The Roman army with its idols to Caesar, Rome and Jupiter on the ensigns is the abomination that causes desolation.  The Roman army is given this epithet because it an idolatrous abomination according to the Mosaic Law that ultimately left Israel desolate after the Jewish War.

The Roman army with its idols to Caesar, Rome and Jupiter on the ensigns is the abomination that causes desolation.  The Roman army is given this epithet because it an idolatrous abomination according to the Mosaic Law that ultimately left Israel desolate after the Jewish War.

Jerusalem is often called the “holy city” (Daniel 9:24, Matthew 4:5 and Revelation 11:2).  In Luke 21:20, Jesus warned, “When you see Jerusalem being surrounded by armies, you will know that its desolation is near.” The Roman army surrounded Jerusalem three times during Israel’s first century war with Rome.

In Iyyar of A.D. 66, Gessius Florus entered Jerusalem with the Roman army and killed almost four thousand people in the city.16   Later that year Cestius surrounded Jerusalem with the 12th Legion.17  The third time the Roman army encompassed Jerusalem was in A.D. 70 under the command of Caesar Titus.

The presence of the Roman army outside of Jerusalem in Iyyar and later in Tishri of A.D. 66 was Jesus’ sign to His people to quickly flee the city in fulfillment of Luke 21:20-21.  The massacre that ensued in Iyyar of A.D. 66 in the Upper Marketplace immediately after the Roman army entered the city explains why Jesus told his people to drop everything and leave after seeing Jerusalem surrounded by armies in Luke 21:20-21.  Similarly Cestius’ arrival to and abrupt departure from Jerusalem in Tishri of A.D. 66 preceded a violent civil war in the city.  In both occasions those who failed to quickly leave Jerusalem after seeing these armies put their lives in great risk in fulfillment of Mark 13:14, Matthew 24:15-16, and Luke 21:20-21.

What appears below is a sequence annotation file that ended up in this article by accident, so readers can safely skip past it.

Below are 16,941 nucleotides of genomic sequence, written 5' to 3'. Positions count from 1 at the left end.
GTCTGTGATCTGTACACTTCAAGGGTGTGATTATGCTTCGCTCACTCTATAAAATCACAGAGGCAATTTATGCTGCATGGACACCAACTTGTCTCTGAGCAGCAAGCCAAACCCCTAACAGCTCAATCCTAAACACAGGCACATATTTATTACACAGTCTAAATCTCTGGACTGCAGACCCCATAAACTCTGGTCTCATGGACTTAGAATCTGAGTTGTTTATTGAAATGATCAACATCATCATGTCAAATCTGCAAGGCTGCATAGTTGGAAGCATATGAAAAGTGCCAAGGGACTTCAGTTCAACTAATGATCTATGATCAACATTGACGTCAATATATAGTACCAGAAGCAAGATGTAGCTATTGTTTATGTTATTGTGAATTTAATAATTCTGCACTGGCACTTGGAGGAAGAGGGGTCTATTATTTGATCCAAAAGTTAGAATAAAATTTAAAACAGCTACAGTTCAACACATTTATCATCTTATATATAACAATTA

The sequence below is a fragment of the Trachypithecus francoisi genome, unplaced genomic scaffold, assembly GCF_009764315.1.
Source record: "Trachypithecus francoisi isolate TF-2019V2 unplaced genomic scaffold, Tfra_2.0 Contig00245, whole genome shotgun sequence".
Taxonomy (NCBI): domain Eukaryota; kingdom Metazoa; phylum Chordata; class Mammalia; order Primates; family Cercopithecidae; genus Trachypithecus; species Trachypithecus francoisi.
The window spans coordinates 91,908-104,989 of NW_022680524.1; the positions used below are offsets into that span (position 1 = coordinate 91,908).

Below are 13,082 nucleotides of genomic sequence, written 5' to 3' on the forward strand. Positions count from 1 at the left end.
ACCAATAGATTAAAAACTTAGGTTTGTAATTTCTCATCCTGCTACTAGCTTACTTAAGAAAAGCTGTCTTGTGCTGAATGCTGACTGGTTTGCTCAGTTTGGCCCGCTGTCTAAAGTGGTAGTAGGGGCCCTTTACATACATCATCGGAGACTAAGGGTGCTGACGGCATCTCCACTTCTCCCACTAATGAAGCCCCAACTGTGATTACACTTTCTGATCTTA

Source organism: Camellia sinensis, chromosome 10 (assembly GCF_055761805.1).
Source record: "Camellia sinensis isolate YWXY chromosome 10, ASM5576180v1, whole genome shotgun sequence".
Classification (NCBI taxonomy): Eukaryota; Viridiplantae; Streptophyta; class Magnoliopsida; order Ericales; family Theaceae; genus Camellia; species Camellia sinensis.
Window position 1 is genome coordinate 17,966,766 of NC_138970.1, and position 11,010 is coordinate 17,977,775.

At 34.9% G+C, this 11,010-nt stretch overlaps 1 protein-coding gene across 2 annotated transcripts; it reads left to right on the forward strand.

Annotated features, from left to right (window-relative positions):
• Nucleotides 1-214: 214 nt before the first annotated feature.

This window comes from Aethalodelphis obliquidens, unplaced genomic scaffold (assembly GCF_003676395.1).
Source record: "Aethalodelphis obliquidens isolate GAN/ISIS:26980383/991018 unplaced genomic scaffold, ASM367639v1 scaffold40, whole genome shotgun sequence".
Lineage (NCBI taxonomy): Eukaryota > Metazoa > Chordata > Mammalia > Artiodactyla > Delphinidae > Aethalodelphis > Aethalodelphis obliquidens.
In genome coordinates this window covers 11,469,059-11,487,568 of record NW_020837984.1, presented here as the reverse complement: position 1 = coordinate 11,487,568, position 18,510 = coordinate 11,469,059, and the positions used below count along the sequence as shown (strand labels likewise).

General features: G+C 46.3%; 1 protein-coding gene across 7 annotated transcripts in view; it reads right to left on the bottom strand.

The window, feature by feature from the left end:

Matthew 24:15 and the Abomination of DesolationWhen Matthew 24:15 is read Word-For-Word Literally, that Portion of the Verse in Which Jesus alludes to the Abomination of Desolation Standing in the Holy Place appears to Be a Parenthetical Statement meant to link the Abomination of Desolation of Matthew 24:15 with that of Daniel 9:26-27. When this Portion of the Text is Read as a Parenthetical Statement, Jesus appears to be telling His People to Flee as soon as They SEE the Abomination of Desolation, Not when it had already entered the Temple.

According to Matthew 24:15 the abomination that causes desolation was to stand “in the holy place.” Every time “holy place” occurs in the New Testament, it always refers to the Temple, not the city of Jerusalem.  In his book Matthew 24 Fulfilled, John Bray says that in 2 Maccabees 2:18 Israel, the holy land, is called the holy place: “As he promised in the law, will shortly have mercy upon us, and gather us together out of every land under heaven into the holy place: for he hath delivered us out of great troubles, and hath purified the place.”18  However, even in this v. “holy place” just refers to the Temple as it was the Temple, not Israel as a whole, that was purified by the Maccabees during their war with the Greeks as is alluded to in 2 Maccabees 2:18.  The gathering of all the Jews “out of every land under heaven” mentioned in this v. refers to the coming together of the Jews to the Temple to celebrate Israel’s holy feasts.  Though “holy place” is always used Biblically in reference to the Temple, I do not believe that it is wrong to call Israel or Jerusalem, the holy land and the holy city, the holy place.